Chart forConsumer Staples Select Sector SPDR (XLP)

There’s another catch. It’s so easy to make money by levering up corporate balance sheets that there’s no incentive to invest in new plant and equipment. Bernanke’s cheap money policy was supposed to reduce returns to cash and bonds and force investors to take risks in real assets. It hasn’t worked out that way. It’s only encouraged investors to apply more leverage to existing assets. No investment, no jobs. That’s part of the reason employment refuses to recover. Another is Obamacare, which drastically increases the cost of new hiring for small and medium-sized businesses.

The rally is making Americans richer on paper but poorer in terms of income. Suppose you owned a portfolio of BBB-rated corporate bonds yielding 4.4% in June 2011, and sold it to buy stocks. Your stock portfolio would have gained 20% since then. If you sold the portfolio to buy bonds at the present yield of 3.2%, you would be able to buy 20% more bonds, so your portfolio would yield 1.2 X 3.2%, or 3.84% — less than you received before. In terms of income, you lost money by selling bonds to buy stocks back in June 2011. In fact, you would have lost on a current-income basis if you sold bonds to buy stocks on almost any day during the past five years.

Fed easing hasn’t brought about recovery. Government spending won’t bring about recovery. Supply-side incentives to investors (lower corporate and capital gains taxes in particular) and regulatory rollback, starting with Obamacare, are the only way out of this morass.

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Top Rated Comments   
"Supply-side incentives to investors (lower corporate and capital gains taxes in particular) and regulatory rollback, starting with Obamacare, are the only way out of this morass."

Sadly, none of the above will be attempted until the socialists are out of office.
1 year ago
1 year ago Link To Comment
All Comments   (82)
All Comments   (82)
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the theme of the falling dolllar ended in 2011. Since then the dollar has been basing.
http://www.tradingeconomics.com/united-states/currency

My wag is that the next secular move for the dollar is up because rapidly rising US oil production and reserves.
1 year ago
1 year ago Link To Comment
When money is created from "nothing" by the tiny group of very very few in the Fed and Treasury (not to mention the Norkos) it flows preferentially to established players, and forms in huge impoundments of the very wealthy, the bigger the impoundment the more able it is to capture more of the stream of new money. True wealth is not created, for the true Wealth of Nations is only grown by many hands, directed by many minds.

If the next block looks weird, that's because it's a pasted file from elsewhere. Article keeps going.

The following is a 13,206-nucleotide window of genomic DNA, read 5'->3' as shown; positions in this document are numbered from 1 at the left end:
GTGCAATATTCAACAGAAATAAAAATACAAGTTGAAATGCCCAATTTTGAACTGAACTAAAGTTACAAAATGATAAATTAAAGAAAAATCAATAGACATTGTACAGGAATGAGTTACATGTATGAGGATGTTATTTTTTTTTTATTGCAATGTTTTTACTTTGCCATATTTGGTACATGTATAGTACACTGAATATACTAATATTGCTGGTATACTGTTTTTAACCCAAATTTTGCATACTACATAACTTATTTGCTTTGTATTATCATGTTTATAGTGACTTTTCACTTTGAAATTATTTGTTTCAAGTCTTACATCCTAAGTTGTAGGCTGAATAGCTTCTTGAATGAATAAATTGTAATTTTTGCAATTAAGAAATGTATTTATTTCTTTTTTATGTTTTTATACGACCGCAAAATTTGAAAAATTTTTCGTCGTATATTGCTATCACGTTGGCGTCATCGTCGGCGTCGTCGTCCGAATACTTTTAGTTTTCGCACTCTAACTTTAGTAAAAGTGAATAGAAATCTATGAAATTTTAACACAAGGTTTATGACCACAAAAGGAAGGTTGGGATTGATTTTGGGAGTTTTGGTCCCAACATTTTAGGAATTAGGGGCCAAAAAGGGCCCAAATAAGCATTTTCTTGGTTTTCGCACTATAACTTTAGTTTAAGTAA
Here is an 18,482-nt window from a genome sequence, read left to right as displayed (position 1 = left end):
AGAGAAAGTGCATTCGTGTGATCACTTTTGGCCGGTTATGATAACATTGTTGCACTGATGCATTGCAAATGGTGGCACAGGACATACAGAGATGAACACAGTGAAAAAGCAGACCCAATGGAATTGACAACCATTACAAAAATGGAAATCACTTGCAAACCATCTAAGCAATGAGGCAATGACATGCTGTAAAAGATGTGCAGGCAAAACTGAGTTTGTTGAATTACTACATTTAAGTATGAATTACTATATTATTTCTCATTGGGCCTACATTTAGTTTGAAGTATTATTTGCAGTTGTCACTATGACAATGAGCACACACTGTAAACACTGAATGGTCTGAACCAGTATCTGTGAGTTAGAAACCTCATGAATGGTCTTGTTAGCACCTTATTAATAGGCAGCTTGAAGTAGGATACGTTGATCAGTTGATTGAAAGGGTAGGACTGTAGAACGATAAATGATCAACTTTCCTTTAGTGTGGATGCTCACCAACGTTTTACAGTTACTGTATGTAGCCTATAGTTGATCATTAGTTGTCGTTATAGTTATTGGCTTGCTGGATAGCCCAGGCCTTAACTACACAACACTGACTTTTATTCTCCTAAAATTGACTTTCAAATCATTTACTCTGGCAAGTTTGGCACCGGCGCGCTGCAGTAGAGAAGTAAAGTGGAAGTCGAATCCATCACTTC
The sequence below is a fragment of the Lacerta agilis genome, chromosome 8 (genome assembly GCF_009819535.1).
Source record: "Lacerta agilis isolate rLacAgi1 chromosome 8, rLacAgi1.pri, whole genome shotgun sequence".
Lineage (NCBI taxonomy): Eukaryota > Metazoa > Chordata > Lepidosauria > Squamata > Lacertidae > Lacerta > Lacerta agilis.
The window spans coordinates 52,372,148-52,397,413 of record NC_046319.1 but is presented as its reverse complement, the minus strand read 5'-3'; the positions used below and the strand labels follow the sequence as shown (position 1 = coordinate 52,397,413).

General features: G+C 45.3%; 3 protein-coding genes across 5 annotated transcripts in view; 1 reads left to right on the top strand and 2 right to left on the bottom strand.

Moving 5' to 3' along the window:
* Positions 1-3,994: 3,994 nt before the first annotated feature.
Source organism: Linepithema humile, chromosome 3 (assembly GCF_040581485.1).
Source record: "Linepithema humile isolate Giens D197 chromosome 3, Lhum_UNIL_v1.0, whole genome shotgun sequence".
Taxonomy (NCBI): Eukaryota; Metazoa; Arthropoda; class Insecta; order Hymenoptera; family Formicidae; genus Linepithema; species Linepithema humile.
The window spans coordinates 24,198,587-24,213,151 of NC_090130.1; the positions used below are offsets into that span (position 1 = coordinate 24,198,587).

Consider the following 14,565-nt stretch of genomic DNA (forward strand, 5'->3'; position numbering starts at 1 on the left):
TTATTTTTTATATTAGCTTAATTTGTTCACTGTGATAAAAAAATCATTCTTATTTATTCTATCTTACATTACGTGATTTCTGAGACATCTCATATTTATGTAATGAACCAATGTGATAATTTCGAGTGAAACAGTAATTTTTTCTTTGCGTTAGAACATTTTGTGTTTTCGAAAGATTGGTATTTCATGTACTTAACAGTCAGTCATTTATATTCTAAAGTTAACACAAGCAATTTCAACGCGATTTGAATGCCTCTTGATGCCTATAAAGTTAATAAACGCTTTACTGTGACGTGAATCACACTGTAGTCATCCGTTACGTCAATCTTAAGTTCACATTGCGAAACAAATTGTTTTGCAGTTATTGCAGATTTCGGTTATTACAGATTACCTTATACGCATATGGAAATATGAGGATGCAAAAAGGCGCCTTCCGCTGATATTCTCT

Such a dynamic, that of the trapping of the paper wealth in ever fewer hands, in ever larger impoundments might happen in a financial culture that was honest perhaps, but it is hard to see how, as fiat money is patently dishonest, every new dollar is a theft by dilution of the other dollars already created. Most usually, and perhaps always, the dishonest rise to the top, controlling impoundments and flows.

The big gobble the small. For example Quartz today reports: "It’s time to say “goodbye” to very small banks", http://qz.com/80912/its-time-to-say-goodbye-to-very-small-banks/
1 year ago
1 year ago Link To Comment
I think that had more to do with dodd frank than qe1-4
1 year ago
1 year ago Link To Comment
My friend Steve sent me the following email that indicates a possible math error that would lead to the opposite conclusion of Mr. Goldman. Here it is:

this writer made a HUGE mistake in his sample calculation: first, typo from 50k to 5k, but most importantly, he only deducted the interest expense but forgot about the debt expense (principle repayment), which would have reduced his returns to 7.62% - assuming the 4.4% corporate bond rate he mentions - instead of the claimed 17%. Since according to his own admission the SP yields 11%, you would have been better off NOT to use leverage to buy out your partners, since your overall return would have decreased by 3.38% (11-7.62).

Said differently, the stock market did rise because of cheap money by the Fed but not for the reasons he mentioned. It was simply the money flow of risk free assets - T bills - flowing into risky assets (SP 500) that pushed the prices higher...After all the $$ won't stay in bonds due to abysmal - below real inflation - rates of return, and it can't go to declining gold and there is only so many apartment buildings you can buy..
1 year ago
1 year ago Link To Comment
I used the term yield for 7-year BBB's. Principle doesn't come due for 7 years. There is rollover risk at the 7-year horizon, to be sure, but no-one in this business worries that far out.
1 year ago
1 year ago Link To Comment
The note below is from my friend Steve who indicates a possible math error in David Goldman's calculation that would reverse his conclusion. Here it is: